Speaker: Gomez, E. (Cato Institute)
Date: 5 February 2020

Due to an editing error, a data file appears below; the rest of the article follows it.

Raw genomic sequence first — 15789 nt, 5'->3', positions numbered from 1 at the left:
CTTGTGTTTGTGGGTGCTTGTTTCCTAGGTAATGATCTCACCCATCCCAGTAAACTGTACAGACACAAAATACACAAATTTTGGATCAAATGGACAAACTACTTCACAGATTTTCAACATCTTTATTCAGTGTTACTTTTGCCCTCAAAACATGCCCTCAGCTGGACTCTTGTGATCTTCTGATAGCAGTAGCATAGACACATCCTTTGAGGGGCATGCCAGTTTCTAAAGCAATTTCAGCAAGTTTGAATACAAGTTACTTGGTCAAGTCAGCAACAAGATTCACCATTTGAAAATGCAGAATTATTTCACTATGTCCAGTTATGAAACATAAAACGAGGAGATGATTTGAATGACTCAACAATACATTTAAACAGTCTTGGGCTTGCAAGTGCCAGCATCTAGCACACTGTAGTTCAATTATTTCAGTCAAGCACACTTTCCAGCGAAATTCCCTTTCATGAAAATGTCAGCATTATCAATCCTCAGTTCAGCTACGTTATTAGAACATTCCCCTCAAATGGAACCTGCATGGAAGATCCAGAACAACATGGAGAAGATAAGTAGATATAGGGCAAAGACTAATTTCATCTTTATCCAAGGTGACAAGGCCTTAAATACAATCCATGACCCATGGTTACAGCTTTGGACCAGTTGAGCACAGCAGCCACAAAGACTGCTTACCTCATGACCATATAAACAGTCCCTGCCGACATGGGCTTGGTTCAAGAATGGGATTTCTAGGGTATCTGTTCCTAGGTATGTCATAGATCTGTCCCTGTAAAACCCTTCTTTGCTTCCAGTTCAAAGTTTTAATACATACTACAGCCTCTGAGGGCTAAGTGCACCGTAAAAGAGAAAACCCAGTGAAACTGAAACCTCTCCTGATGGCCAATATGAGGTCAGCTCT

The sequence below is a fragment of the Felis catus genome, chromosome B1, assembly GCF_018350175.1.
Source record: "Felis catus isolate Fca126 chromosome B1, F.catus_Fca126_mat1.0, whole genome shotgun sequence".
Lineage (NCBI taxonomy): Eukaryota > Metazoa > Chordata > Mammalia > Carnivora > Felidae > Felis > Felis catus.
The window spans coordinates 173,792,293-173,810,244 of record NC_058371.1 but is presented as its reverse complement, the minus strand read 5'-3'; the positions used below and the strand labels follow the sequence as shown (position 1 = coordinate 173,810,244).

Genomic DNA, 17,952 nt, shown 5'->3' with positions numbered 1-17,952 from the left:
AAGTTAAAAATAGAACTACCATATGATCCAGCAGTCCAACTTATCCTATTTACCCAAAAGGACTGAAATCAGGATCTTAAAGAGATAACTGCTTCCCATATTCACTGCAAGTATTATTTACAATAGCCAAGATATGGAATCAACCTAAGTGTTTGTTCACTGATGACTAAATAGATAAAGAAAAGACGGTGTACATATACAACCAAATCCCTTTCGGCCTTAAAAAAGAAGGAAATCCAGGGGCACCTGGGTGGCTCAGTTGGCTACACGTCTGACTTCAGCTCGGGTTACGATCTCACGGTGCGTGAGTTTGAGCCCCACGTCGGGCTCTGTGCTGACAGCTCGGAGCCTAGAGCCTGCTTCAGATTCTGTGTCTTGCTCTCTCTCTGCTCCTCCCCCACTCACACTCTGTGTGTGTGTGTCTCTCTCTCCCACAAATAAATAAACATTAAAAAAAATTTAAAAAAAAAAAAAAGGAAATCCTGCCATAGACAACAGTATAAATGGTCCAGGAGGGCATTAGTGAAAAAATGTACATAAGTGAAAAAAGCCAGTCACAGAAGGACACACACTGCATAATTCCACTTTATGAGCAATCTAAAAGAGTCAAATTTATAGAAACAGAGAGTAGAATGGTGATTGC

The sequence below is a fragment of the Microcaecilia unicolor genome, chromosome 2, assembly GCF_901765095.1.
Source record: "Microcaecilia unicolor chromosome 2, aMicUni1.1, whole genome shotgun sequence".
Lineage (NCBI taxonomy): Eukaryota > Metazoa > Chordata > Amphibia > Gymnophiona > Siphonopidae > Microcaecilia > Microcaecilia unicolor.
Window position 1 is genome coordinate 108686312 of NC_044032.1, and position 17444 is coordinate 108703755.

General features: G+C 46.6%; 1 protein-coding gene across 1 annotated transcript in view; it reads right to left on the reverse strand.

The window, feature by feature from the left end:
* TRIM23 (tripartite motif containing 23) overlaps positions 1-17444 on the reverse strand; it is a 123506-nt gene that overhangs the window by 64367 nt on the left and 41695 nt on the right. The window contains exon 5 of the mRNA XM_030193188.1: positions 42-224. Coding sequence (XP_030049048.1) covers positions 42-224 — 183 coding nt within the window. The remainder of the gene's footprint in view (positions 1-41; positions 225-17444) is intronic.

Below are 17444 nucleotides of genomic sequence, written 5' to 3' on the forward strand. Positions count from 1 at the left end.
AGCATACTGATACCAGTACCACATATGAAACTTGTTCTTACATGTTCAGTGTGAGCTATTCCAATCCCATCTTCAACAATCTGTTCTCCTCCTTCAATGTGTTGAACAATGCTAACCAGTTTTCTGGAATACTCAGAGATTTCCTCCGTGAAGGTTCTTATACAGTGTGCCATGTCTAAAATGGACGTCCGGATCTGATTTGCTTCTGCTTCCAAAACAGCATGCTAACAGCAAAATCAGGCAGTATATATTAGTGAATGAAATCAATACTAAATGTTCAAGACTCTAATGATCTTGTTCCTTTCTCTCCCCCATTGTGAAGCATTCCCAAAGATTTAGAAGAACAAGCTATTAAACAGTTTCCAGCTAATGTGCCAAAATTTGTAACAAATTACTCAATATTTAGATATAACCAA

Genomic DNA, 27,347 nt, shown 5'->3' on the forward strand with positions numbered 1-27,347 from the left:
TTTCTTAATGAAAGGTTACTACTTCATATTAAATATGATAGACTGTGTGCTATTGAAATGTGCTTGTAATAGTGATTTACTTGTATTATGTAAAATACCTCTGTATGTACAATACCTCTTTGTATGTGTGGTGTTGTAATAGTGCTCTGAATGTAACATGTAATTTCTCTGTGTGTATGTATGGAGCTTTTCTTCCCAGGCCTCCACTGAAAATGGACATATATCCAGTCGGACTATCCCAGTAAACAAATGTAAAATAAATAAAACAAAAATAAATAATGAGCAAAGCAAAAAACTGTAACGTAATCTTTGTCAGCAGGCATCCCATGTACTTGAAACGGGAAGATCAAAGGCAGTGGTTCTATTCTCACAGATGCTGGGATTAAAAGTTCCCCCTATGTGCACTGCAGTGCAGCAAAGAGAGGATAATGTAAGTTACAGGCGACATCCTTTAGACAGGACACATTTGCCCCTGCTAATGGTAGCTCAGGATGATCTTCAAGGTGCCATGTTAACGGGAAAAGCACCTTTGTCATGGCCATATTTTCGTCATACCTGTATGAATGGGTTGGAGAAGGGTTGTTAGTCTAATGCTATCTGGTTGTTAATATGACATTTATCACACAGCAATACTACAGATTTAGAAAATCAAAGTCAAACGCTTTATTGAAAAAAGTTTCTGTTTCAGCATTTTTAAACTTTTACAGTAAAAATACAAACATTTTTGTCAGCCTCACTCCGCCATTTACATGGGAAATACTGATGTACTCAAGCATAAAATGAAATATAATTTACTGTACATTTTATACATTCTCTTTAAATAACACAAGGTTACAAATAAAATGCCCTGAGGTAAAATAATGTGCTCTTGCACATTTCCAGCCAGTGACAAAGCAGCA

SMA hosted a speaker session presented by Dr. Eric Gomez (Cato Institute) as a part of its SMA STRATCOM Academic Alliance Speaker Series. Dr. Gomez began by discussing the present state and future of US missile defense. He explained that the US has both a homeland missile defense system, which protects the continental US from intercontinental ballistic missiles, and a regional missile defense system, which protects relatively small areas from shorter-range threats. Its regional missile defense system currently has more reliable testing records than does its homeland defense system. He then stated that the 2019 Missile Defense Review (MDR) reveals a wholesale expansion of the US’s missile defense architecture, in addition to greater integration of homeland and regional missile defense assets. Dr. Gomez then highlighted the implications of US missile defense on adversary threat perceptions. Russia and China do not view missile defense as a unique or siloed program; instead, they both see it as a component of broader US military strategy. Being cognizant of this can help US decision makers understand threat perceptions and the action/reaction cycles that are generated or accelerated by missile defense, according to Dr. Gomez. Moreover, missile defense is a component of great power competition, and adversary threat perceptions can become reality; thus, it is important for the US to understand Russian and Chinese threat perceptions. Next, Dr. Gomez explained that missile defense is neither inherently stabilizing nor inherently destabilizing. Its implications for nuclear stability flow from two factors: 1) how missile defense factors into a state’s broader approach to nuclear deterrence and 2) the strategies that other countries adopt to counteract the threat posed by growing missile defenses arrayed against them. He then stated that steady expansion of US missile defense architecture fosters destabilizing counter strategies by great power rivals without providing the ability to protect the US from the consequences of that spiral. Furthermore, the 2019 MDR plan may not accelerate the slide into nuclear instability, but it definitely won’t stop it. Consequently, missile defense and nuclear stability can get the US into trouble, but it can’t get it out. To conclude, Dr. Gomez spoke about how the US can balance missile defense and stability, highlighting that restraining US homeland missile defense capabilities should reduce great power adversaries’ “use or lose” pressure while making it harder for them to initiate limited, regional conflicts.